Tailor RRSP investment to risk reassessment

By Mark Noble | January 30, 2008 | Last updated on January 30, 2008
6 min read

You have a client, you have a plan, and you have his or her RRSP contribution — that’s the easy part this year. The hard part is what to do with that money in a volatile market so you still have that client next year.

If there is any consensus right now, it’s that the double-digit returns of the past few years are not going to be attained with the same ease and certainty, so advisors are going to want to adhere to their clients’ financial plans without losing their money.

Opinions on how to do this vary, as do the types of asset allocation needs of clients. Nevertheless, most portfolios are constructed with a longer term investment horizon, which if appropriately diversified is positioned to weather short-term volatility. So the first thing that should be examined is whether rebalancing is necessary.

Paul Adair is the managing director of BMO Nesbitt Burns Wealth Group, which oversees managed account products such as the company’s Quadrant and Architect programs. He says good portfolio management requires sticking to your investment plan, but you should be wary of opportunities that arise during volatility.

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For example, Adair says, many of the managed portfolios have an 18-month investment horizon, so managers look for opportunities that enhance the portfolio to outperform during that horizon.

“We are positioned according to what we anticipate the market to be 18 months out from now, as opposed to three months from now. I think that means that you are trying to look through that volatility to see where the endgame is,” Adair says. “If volatility is presenting opportunities where prices are dipping down, in some cases you’re going to be buying back into the market on some of that stuff. You need to stay the course in terms of where you are positioned.”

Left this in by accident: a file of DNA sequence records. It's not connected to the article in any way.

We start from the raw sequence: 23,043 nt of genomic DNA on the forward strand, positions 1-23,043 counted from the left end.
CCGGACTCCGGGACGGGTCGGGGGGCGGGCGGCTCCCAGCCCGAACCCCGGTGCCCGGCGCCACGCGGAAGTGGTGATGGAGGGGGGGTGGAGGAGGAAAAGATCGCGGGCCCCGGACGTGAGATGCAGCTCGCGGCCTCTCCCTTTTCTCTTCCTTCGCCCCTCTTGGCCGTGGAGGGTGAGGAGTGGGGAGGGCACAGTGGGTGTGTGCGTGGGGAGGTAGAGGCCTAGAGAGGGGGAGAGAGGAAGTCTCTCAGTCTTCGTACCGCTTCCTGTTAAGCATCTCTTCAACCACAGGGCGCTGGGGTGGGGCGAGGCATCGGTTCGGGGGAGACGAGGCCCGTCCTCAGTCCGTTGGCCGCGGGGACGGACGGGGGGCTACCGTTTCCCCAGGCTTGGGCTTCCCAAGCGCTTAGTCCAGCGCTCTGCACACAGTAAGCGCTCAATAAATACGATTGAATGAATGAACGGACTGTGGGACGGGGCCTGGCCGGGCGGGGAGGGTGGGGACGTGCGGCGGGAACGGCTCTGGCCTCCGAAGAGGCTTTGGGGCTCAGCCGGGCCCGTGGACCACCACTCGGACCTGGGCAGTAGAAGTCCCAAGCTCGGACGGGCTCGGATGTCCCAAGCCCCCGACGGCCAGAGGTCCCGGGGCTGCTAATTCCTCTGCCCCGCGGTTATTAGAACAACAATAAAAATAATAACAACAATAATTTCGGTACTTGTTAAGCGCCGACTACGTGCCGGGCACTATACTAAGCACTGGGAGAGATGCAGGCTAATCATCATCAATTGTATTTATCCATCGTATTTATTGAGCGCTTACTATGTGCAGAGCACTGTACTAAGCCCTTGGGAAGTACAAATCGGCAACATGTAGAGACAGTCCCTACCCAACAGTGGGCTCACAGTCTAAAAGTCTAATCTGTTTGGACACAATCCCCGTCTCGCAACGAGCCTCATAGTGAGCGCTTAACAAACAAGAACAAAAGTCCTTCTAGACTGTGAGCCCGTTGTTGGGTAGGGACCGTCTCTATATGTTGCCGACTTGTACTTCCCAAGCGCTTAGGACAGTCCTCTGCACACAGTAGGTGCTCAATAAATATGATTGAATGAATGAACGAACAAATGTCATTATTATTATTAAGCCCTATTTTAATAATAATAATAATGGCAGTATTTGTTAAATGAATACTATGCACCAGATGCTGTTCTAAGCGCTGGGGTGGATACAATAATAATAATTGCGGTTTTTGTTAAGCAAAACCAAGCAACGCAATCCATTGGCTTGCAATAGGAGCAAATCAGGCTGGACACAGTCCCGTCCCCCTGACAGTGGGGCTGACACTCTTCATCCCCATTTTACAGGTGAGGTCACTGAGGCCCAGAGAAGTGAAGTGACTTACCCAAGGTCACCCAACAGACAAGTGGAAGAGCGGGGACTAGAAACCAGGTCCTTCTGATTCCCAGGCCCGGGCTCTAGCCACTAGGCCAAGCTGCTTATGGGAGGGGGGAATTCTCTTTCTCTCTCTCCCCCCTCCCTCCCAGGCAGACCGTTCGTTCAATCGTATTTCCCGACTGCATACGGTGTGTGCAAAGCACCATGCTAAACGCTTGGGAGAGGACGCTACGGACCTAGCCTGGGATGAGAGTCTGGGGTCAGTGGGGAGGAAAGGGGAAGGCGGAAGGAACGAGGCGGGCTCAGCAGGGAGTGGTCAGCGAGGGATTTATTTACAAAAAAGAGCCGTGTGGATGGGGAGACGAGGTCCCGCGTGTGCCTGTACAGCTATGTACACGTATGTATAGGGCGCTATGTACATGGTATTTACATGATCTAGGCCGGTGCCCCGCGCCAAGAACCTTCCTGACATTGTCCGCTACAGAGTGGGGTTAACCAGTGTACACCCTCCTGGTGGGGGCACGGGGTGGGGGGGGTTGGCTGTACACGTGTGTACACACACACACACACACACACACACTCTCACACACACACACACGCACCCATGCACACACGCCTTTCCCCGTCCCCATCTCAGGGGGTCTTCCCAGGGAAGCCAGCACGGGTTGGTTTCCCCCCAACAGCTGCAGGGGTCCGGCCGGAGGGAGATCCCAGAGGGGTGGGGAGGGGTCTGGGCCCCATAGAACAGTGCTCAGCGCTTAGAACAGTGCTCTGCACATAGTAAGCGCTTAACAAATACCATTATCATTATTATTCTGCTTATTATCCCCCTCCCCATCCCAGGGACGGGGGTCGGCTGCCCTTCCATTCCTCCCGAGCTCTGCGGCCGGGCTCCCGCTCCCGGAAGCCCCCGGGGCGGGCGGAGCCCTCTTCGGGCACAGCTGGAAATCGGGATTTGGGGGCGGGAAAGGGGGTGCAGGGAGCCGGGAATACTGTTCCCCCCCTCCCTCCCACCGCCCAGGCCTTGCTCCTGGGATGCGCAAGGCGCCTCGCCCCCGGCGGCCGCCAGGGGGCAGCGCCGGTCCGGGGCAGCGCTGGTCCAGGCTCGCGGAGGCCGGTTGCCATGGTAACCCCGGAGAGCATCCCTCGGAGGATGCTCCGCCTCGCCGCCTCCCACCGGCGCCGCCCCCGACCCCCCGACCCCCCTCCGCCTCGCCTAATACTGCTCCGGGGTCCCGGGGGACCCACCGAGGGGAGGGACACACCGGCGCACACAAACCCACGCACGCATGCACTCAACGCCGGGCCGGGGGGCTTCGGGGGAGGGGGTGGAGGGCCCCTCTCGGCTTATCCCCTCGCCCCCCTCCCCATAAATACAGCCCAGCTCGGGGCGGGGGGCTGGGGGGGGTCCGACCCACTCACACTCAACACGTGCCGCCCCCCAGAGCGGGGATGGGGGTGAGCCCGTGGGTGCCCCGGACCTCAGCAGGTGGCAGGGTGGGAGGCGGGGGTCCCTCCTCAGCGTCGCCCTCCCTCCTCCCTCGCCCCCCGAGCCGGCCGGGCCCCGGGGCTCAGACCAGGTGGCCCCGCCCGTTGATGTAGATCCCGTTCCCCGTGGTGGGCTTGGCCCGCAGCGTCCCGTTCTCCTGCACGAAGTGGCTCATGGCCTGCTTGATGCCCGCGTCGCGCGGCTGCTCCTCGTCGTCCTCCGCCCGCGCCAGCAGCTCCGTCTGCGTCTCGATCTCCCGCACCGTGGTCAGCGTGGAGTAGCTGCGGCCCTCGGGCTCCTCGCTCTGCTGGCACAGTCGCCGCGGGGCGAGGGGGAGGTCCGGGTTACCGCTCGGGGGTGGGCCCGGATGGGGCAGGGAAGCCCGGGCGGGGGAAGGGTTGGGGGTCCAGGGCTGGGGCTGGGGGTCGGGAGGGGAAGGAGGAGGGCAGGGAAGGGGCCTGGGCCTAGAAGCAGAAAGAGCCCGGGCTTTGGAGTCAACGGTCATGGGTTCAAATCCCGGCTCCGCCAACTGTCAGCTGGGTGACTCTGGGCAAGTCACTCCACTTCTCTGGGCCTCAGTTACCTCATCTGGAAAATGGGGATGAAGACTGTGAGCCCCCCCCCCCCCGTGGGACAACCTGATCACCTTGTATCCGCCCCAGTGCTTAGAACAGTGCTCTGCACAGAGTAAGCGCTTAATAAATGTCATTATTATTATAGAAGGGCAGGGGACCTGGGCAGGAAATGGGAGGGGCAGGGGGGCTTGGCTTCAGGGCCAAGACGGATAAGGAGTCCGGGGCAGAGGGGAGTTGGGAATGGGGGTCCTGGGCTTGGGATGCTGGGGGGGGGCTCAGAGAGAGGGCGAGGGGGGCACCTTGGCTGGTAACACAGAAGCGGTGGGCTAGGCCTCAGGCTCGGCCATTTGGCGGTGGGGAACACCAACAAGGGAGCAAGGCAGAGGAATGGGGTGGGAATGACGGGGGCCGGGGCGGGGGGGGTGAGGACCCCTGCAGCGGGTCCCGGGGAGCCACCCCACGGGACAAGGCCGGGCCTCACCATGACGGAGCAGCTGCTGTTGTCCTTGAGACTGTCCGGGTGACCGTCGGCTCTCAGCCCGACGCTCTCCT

Adair notes that periods of volatility are good times to look at your client portfolio because it can provide a form of stress testing that may highlight that the portfolio was not as well constructed as initially thought.

For instance, rarely would clients fault their advisors for keeping their money in Canadian equities over the past few years since they have performed well. But sudden volatility can reveal that a client portfolio is indeed a little too overweight in this asset class. If this were the case, Adair suggests allocating your clients’ RRSP contributions to rebalance the portfolio so that it is more in line with the long-term asset allocation strategy.

“If you have an asset mix in place, it probably makes sense to allocate [the contribution] across your asset mix, but you may need to allocate it tactically to adhere to what your current [investment] policy should be,” he says.

Rebalancing may also be necessary if your client has overestimated his or her risk tolerance, says Winnie Go, an associate portfolio manager and senior investment executive at Scotia Private Client Group.

“We look at their financial plan and we advise them to stick to their plan. We are not trying to time the market. For some clients, turbulent markets can be a good time to review their strategy, risk tolerance and rebalance if necessary,” Go says. “Investing is partly about a client’s risk tolerance. They will still make their contribution, but how they invest it may change. If they are comfortable to stick with the plan, then they’ll invest with the plan.”

In the case of the extremely risk-averse client, an advisor may want to consider investing his or her contribution in a high-interest savings account or just plain old cash, says Frank Wiginton, a CFP and senior financial planner with TriDelta Financial Partners.

“Clients aren’t hesitant to make contributions, but they are concerned about the bigger picture goal of whether [volatility] will affect them achieving the goals we set out for them. Most of my clients understand just because you make an RRSP contribution doesn’t mean it has to be invested in the volatile equity markets,” he says. “If they are not comfortable with the volatility of the markets, the contributions can be simply deposited to a high-interest savings account within the RRSP.”